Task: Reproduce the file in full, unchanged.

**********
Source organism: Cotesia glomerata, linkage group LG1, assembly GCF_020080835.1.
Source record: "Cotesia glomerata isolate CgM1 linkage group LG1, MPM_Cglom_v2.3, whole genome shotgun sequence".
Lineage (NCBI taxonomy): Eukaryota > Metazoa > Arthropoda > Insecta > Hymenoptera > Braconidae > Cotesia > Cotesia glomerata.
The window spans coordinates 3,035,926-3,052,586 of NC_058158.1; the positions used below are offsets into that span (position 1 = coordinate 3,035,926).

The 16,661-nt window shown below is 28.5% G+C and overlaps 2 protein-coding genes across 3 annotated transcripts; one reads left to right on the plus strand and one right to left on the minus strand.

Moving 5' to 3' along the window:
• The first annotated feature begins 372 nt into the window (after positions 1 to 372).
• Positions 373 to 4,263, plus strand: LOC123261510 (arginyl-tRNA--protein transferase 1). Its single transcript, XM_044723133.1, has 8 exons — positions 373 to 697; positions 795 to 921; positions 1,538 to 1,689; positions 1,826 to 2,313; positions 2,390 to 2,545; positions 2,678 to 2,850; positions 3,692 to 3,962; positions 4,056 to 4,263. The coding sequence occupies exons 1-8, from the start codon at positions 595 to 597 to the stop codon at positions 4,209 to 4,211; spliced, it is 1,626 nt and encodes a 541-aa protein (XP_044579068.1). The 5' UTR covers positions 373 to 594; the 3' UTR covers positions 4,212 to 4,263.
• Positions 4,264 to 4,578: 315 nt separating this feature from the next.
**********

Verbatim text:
Source organism: Cotesia glomerata, linkage group LG1, assembly GCF_020080835.1.
Source record: "Cotesia glomerata isolate CgM1 linkage group LG1, MPM_Cglom_v2.3, whole genome shotgun sequence".
Lineage (NCBI taxonomy): Eukaryota > Metazoa > Arthropoda > Insecta > Hymenoptera > Braconidae > Cotesia > Cotesia glomerata.
The window spans coordinates 3,035,926-3,052,586 of NC_058158.1; the positions used below are offsets into that span (position 1 = coordinate 3,035,926).

The 16,661-nt window shown below is 28.5% G+C and overlaps 2 protein-coding genes across 3 annotated transcripts; one reads left to right on the plus strand and one right to left on the minus strand.

Moving 5' to 3' along the window:
• The first annotated feature begins 372 nt into the window (after positions 1 to 372).
• Positions 373 to 4,263, plus strand: LOC123261510 (arginyl-tRNA--protein transferase 1). Its single transcript, XM_044723133.1, has 8 exons — positions 373 to 697; positions 795 to 921; positions 1,538 to 1,689; positions 1,826 to 2,313; positions 2,390 to 2,545; positions 2,678 to 2,850; positions 3,692 to 3,962; positions 4,056 to 4,263. The coding sequence occupies exons 1-8, from the start codon at positions 595 to 597 to the stop codon at positions 4,209 to 4,211; spliced, it is 1,626 nt and encodes a 541-aa protein (XP_044579068.1). The 5' UTR covers positions 373 to 594; the 3' UTR covers positions 4,212 to 4,263.
• Positions 4,264 to 4,578: 315 nt separating this feature from the next.